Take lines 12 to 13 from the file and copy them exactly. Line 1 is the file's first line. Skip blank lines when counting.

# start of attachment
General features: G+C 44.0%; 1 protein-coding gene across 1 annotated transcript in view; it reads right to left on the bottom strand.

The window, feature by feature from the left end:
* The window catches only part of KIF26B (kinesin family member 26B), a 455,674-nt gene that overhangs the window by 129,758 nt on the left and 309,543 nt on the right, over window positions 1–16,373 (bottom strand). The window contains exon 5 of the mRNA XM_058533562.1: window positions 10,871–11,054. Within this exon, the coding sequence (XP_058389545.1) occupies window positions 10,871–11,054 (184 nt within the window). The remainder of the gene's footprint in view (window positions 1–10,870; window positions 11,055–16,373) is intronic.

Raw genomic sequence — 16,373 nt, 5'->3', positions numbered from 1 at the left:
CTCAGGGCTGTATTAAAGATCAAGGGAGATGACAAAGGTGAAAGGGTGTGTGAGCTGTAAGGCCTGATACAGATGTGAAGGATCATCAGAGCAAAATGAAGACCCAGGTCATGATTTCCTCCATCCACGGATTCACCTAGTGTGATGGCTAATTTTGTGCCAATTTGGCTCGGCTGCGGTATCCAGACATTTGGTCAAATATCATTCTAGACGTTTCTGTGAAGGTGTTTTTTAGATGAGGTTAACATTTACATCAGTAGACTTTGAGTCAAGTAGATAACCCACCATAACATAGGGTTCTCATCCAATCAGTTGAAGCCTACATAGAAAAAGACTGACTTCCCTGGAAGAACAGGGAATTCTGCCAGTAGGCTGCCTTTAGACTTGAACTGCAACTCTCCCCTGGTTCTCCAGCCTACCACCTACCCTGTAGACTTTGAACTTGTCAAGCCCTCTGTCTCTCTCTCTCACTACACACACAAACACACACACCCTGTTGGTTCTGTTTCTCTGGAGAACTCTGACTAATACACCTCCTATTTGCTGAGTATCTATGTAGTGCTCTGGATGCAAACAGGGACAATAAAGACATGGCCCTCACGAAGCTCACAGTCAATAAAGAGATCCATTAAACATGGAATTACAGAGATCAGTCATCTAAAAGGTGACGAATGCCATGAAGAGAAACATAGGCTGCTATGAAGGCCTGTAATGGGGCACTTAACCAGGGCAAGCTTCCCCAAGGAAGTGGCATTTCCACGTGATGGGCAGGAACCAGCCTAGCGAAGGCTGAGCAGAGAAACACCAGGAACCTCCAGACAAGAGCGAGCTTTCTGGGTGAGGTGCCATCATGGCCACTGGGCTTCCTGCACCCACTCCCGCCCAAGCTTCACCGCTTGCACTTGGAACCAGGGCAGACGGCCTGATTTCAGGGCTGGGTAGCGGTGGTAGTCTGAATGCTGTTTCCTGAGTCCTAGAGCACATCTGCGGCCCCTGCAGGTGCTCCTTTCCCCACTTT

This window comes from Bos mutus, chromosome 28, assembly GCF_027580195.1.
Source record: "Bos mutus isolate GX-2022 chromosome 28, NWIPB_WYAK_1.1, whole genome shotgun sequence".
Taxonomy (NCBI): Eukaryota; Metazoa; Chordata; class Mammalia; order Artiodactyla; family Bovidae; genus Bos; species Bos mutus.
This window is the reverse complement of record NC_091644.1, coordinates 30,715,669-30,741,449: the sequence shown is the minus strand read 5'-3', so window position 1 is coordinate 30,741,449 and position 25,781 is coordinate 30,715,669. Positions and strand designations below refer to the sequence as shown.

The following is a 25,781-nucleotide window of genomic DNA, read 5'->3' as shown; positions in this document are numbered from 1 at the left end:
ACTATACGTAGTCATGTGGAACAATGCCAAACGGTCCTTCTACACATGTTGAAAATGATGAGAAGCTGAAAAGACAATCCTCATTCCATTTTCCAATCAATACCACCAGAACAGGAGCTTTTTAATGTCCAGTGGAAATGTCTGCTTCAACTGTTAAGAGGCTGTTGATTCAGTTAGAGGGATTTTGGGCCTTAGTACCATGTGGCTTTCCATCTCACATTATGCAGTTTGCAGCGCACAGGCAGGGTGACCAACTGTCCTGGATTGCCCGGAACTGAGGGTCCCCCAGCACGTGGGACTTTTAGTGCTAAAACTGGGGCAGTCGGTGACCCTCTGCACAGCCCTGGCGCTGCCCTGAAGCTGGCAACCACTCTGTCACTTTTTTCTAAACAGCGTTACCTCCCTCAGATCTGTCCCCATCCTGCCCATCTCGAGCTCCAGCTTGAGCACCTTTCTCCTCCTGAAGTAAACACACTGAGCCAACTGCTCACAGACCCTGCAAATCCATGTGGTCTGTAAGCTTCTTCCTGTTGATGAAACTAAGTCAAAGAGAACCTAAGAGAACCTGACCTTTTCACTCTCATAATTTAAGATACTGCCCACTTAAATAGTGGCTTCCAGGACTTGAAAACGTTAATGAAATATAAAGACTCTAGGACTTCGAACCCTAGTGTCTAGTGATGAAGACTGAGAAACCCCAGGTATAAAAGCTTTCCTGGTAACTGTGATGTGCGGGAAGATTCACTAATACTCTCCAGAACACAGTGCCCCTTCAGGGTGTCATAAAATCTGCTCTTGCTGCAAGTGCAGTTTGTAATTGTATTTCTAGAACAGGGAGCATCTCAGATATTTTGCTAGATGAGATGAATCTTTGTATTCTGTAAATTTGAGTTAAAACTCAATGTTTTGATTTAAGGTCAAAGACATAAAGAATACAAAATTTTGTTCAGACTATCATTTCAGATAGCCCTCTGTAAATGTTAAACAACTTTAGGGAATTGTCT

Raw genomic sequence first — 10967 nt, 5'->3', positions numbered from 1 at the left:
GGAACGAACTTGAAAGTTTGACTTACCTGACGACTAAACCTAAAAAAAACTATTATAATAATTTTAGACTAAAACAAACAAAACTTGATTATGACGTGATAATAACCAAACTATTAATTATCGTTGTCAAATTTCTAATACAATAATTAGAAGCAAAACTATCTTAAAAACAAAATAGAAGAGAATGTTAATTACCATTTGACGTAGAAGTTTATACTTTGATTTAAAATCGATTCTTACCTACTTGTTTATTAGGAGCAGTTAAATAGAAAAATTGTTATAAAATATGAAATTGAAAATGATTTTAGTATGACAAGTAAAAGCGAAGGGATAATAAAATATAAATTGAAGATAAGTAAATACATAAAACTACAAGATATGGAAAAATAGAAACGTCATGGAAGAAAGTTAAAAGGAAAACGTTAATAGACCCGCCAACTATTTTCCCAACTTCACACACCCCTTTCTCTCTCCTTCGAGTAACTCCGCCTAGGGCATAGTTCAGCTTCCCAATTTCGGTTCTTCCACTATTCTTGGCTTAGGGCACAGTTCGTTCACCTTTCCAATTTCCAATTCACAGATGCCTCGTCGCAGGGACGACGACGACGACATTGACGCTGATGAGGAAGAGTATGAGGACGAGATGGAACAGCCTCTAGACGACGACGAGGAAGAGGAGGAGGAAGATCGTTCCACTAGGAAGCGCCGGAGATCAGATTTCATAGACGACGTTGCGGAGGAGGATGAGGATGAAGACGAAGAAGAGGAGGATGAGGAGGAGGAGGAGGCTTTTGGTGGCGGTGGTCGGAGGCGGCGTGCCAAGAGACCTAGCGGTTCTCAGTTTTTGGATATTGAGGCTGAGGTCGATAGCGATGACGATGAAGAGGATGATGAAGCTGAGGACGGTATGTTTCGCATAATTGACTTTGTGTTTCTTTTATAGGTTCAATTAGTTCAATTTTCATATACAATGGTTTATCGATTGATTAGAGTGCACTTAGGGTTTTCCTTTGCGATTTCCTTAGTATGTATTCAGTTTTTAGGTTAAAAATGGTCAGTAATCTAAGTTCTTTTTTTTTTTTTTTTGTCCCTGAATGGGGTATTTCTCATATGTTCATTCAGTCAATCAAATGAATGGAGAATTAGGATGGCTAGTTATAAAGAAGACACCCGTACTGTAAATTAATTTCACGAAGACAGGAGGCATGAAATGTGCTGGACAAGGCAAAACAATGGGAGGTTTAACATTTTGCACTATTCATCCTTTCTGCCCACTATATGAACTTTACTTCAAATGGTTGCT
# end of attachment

Raw genomic sequence first — 10967 nt, 5'->3', positions numbered from 1 at the left:
GGAACGAACTTGAAAGTTTGACTTACCTGACGACTAAACCTAAAAAAAACTATTATAATAATTTTAGACTAAAACAAACAAAACTTGATTATGACGTGATAATAACCAAACTATTAATTATCGTTGTCAAATTTCTAATACAATAATTAGAAGCAAAACTATCTTAAAAACAAAATAGAAGAGAATGTTAATTACCATTTGACGTAGAAGTTTATACTTTGATTTAAAATCGATTCTTACCTACTTGTTTATTAGGAGCAGTTAAATAGAAAAATTGTTATAAAATATGAAATTGAAAATGATTTTAGTATGACAAGTAAAAGCGAAGGGATAATAAAATATAAATTGAAGATAAGTAAATACATAAAACTACAAGATATGGAAAAATAGAAACGTCATGGAAGAAAGTTAAAAGGAAAACGTTAATAGACCCGCCAACTATTTTCCCAACTTCACACACCCCTTTCTCTCTCCTTCGAGTAACTCCGCCTAGGGCATAGTTCAGCTTCCCAATTTCGGTTCTTCCACTATTCTTGGCTTAGGGCACAGTTCGTTCACCTTTCCAATTTCCAATTCACAGATGCCTCGTCGCAGGGACGACGACGACGACATTGACGCTGATGAGGAAGAGTATGAGGACGAGATGGAACAGCCTCTAGACGACGACGAGGAAGAGGAGGAGGAAGATCGTTCCACTAGGAAGCGCCGGAGATCAGATTTCATAGACGACGTTGCGGAGGAGGATGAGGATGAAGACGAAGAAGAGGAGGATGAGGAGGAGGAGGAGGCTTTTGGTGGCGGTGGTCGGAGGCGGCGTGCCAAGAGACCTAGCGGTTCTCAGTTTTTGGATATTGAGGCTGAGGTCGATAGCGATGACGATGAAGAGGATGATGAAGCTGAGGACGGTATGTTTCGCATAATTGACTTTGTGTTTCTTTTATAGGTTCAATTAGTTCAATTTTCATATACAATGGTTTATCGATTGATTAGAGTGCACTTAGGGTTTTCCTTTGCGATTTCCTTAGTATGTATTCAGTTTTTAGGTTAAAAATGGTCAGTAATCTAAGTTCTTTTTTTTTTTTTTTTGTCCCTGAATGGGGTATTTCTCATATGTTCATTCAGTCAATCAAATGAATGGAGAATTAGGATGGCTAGTTATAAAGAAGACACCCGTACTGTAAATTAATTTCACGAAGACAGGAGGCATGAAATGTGCTGGACAAGGCAAAACAATGGGAGGTTTAACATTTTGCACTATTCATCCTTTCTGCCCACTATATGAACTTTACTTCAAATGGTTGCT